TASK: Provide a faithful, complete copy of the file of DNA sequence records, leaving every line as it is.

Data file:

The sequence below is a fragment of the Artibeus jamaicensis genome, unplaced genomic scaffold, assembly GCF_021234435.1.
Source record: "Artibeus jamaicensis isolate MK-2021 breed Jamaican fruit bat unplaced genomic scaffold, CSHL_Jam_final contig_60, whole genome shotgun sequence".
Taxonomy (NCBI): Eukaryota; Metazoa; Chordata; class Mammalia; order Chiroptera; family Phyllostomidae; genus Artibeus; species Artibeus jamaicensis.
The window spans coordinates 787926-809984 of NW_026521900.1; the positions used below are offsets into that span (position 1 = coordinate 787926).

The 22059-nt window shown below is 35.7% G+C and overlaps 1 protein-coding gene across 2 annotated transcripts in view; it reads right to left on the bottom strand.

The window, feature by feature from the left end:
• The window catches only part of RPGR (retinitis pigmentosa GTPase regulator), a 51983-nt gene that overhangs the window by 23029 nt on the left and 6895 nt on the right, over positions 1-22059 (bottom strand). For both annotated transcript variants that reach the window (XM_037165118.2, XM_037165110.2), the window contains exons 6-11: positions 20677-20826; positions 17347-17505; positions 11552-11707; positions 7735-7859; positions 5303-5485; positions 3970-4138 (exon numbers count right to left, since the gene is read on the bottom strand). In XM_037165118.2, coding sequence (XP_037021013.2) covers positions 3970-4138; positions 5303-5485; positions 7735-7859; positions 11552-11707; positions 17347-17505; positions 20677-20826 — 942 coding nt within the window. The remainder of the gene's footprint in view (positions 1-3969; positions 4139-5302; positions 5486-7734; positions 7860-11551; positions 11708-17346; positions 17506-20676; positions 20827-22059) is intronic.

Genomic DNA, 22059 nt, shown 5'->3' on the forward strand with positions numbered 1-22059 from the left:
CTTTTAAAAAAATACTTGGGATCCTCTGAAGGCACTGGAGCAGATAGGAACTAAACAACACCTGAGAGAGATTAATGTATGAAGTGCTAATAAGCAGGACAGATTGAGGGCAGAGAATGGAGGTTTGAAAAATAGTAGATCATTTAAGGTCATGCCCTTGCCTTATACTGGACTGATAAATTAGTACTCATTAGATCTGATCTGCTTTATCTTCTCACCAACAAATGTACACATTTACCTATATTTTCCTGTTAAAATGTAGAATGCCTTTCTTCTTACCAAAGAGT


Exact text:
The sequence below is a fragment of the Artibeus jamaicensis genome, unplaced genomic scaffold, assembly GCF_021234435.1.
Source record: "Artibeus jamaicensis isolate MK-2021 breed Jamaican fruit bat unplaced genomic scaffold, CSHL_Jam_final contig_60, whole genome shotgun sequence".
Taxonomy (NCBI): Eukaryota; Metazoa; Chordata; class Mammalia; order Chiroptera; family Phyllostomidae; genus Artibeus; species Artibeus jamaicensis.
The window spans coordinates 787926-809984 of NW_026521900.1; the positions used below are offsets into that span (position 1 = coordinate 787926).

The 22059-nt window shown below is 35.7% G+C and overlaps 1 protein-coding gene across 2 annotated transcripts in view; it reads right to left on the bottom strand.

The window, feature by feature from the left end:
• The window catches only part of RPGR (retinitis pigmentosa GTPase regulator), a 51983-nt gene that overhangs the window by 23029 nt on the left and 6895 nt on the right, over positions 1-22059 (bottom strand). For both annotated transcript variants that reach the window (XM_037165118.2, XM_037165110.2), the window contains exons 6-11: positions 20677-20826; positions 17347-17505; positions 11552-11707; positions 7735-7859; positions 5303-5485; positions 3970-4138 (exon numbers count right to left, since the gene is read on the bottom strand). In XM_037165118.2, coding sequence (XP_037021013.2) covers positions 3970-4138; positions 5303-5485; positions 7735-7859; positions 11552-11707; positions 17347-17505; positions 20677-20826 — 942 coding nt within the window. The remainder of the gene's footprint in view (positions 1-3969; positions 4139-5302; positions 5486-7734; positions 7860-11551; positions 11708-17346; positions 17506-20676; positions 20827-22059) is intronic.

Genomic DNA, 22059 nt, shown 5'->3' on the forward strand with positions numbered 1-22059 from the left:
CTTTTAAAAAAATACTTGGGATCCTCTGAAGGCACTGGAGCAGATAGGAACTAAACAACACCTGAGAGAGATTAATGTATGAAGTGCTAATAAGCAGGACAGATTGAGGGCAGAGAATGGAGGTTTGAAAAATAGTAGATCATTTAAGGTCATGCCCTTGCCTTATACTGGACTGATAAATTAGTACTCATTAGATCTGATCTGCTTTATCTTCTCACCAACAAATGTACACATTTACCTATATTTTCCTGTTAAAATGTAGAATGCCTTTCTTCTTACCAAAGAGT